Did you know that the rice on your plate contributed to global warming when it was grown? During photosynthesis, rice plants produce sugars that seep from their roots into the surrounding water. There, bacteria eat the sugars and then emit massive amounts of methane – a potent global warming gas. Christer Jansson is Director of Plant Sciences at Pacific Northwest National Laboratory.
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JANSSON: “And that is a significant, maybe major source of methane. A hundred million tons annually that is being emitted that way.”
And because methane-producing bacteria thrive in warmer temperatures, he says, the problem is expected to get worse as the planet warms. So Jansson and other researchers developed a genetically modified rice plant that sends these sugars to the plant’s leaves and grains above-ground instead of to the roots – depriving the bacteria in the water of their food source.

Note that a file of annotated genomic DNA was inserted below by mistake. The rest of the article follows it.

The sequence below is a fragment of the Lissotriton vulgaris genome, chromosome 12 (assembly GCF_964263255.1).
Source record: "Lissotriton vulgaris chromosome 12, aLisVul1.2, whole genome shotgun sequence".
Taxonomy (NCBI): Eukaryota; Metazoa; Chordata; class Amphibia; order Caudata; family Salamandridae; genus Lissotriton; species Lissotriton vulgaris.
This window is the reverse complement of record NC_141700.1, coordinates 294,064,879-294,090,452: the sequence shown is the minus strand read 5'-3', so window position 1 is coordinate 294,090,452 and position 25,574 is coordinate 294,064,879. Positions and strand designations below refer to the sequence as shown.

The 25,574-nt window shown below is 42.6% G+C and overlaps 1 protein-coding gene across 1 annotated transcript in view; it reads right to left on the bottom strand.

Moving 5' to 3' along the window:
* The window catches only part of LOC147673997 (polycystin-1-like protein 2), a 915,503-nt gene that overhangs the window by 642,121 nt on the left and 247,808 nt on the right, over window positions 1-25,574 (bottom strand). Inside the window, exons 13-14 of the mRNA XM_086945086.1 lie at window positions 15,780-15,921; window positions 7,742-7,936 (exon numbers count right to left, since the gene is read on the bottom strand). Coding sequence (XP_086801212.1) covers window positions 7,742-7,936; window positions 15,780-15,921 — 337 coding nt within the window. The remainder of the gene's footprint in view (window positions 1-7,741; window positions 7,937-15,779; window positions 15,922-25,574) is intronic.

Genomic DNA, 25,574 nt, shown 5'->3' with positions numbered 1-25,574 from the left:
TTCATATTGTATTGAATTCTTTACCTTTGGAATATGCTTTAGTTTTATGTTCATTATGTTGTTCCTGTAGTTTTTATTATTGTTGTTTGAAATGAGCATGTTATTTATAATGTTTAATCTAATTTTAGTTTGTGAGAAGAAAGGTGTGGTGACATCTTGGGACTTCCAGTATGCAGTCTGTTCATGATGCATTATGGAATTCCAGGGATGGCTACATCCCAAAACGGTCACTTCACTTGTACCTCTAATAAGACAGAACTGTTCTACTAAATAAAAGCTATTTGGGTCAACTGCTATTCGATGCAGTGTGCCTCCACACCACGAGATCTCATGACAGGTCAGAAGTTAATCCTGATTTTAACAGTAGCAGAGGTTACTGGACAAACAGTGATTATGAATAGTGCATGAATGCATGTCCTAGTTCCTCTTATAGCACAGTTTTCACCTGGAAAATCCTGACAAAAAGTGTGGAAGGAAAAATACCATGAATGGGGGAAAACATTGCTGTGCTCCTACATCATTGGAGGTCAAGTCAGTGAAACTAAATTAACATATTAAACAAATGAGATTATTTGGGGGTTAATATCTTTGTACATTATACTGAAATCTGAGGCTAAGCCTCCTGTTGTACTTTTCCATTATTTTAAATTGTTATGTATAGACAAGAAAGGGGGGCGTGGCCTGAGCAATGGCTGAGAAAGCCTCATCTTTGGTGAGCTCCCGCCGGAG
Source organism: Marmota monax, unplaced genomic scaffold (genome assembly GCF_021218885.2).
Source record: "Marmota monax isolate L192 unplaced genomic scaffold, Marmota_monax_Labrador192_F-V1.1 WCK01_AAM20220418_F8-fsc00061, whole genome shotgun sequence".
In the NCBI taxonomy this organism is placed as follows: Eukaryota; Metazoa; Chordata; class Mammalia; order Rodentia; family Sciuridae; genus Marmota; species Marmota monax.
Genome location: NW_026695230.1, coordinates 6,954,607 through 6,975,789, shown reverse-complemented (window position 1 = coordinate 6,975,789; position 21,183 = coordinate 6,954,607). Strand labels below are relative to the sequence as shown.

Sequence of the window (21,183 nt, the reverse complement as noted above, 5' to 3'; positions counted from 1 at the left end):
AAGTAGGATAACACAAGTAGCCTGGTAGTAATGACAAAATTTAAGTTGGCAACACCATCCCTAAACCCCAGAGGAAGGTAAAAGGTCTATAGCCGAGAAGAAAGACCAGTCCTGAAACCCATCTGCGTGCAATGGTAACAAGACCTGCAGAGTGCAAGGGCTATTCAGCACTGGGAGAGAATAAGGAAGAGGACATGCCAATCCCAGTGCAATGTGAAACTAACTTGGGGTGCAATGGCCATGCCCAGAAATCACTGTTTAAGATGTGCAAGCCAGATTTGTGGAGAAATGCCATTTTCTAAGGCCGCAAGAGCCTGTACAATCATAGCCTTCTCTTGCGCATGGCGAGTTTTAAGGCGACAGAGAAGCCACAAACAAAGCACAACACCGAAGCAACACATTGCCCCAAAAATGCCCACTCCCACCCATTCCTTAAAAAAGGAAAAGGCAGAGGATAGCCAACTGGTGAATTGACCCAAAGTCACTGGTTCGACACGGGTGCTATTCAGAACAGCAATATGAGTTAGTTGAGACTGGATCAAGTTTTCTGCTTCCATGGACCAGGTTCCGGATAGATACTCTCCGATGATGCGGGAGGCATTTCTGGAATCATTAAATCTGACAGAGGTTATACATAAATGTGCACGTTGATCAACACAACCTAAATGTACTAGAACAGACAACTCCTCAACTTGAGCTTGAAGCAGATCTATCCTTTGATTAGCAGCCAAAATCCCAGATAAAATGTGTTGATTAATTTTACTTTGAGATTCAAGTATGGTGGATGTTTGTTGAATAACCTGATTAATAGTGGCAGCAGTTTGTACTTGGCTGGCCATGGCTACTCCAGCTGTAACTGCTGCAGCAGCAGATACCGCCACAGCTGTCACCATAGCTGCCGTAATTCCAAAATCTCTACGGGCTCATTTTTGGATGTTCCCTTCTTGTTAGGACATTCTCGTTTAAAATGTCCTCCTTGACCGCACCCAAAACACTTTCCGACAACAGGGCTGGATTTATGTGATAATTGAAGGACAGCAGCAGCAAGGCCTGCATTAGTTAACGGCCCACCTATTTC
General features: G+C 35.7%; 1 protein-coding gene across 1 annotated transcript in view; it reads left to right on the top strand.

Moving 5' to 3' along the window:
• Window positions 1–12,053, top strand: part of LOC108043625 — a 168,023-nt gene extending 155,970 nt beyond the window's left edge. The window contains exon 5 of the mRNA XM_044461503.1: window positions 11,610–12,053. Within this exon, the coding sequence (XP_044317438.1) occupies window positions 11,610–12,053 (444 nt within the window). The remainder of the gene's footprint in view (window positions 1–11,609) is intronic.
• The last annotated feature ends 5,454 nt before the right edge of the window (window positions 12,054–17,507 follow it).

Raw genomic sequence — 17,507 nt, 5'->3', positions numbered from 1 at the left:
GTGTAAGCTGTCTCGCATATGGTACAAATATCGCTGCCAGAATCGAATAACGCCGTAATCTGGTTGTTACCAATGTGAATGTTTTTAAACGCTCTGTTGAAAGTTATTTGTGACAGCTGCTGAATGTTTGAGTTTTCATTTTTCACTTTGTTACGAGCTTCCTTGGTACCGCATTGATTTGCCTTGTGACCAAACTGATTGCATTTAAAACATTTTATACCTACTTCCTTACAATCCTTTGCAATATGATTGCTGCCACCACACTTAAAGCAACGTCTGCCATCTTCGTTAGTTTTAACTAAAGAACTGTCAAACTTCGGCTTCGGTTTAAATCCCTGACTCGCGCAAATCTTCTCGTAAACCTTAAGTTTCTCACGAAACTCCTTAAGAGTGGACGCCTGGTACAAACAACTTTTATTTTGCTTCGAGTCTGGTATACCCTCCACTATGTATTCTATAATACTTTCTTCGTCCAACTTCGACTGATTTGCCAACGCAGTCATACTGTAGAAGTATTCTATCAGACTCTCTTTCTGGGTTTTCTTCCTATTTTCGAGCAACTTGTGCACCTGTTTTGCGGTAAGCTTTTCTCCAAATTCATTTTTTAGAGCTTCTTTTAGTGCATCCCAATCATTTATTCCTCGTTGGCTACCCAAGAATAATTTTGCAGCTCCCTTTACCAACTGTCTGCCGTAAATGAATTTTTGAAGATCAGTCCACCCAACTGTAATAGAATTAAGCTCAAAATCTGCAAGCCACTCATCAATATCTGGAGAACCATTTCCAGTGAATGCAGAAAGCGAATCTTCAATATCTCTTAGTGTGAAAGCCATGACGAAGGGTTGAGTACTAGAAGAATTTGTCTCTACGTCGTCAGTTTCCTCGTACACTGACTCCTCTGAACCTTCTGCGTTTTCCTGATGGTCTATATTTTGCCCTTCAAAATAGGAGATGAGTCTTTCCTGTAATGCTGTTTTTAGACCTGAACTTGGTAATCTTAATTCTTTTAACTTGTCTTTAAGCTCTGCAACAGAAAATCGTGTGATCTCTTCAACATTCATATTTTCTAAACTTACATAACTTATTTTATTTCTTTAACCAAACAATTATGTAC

JANSSON: “So instead, we get more food, but less methane.”
Thus production of this new rice should emit far less methane pollution than traditional rice. Scientists must now evaluate the taste, nutrition and safety, so Jansson estimates the new rice is about ten years from being commercially available.
JANSSON: “So this could be a critical component in fighting climate change.”
Reporting credit: ChavoBart Digital Media.
Photo: Image courtesy of Jiří 伊日 on Flickr.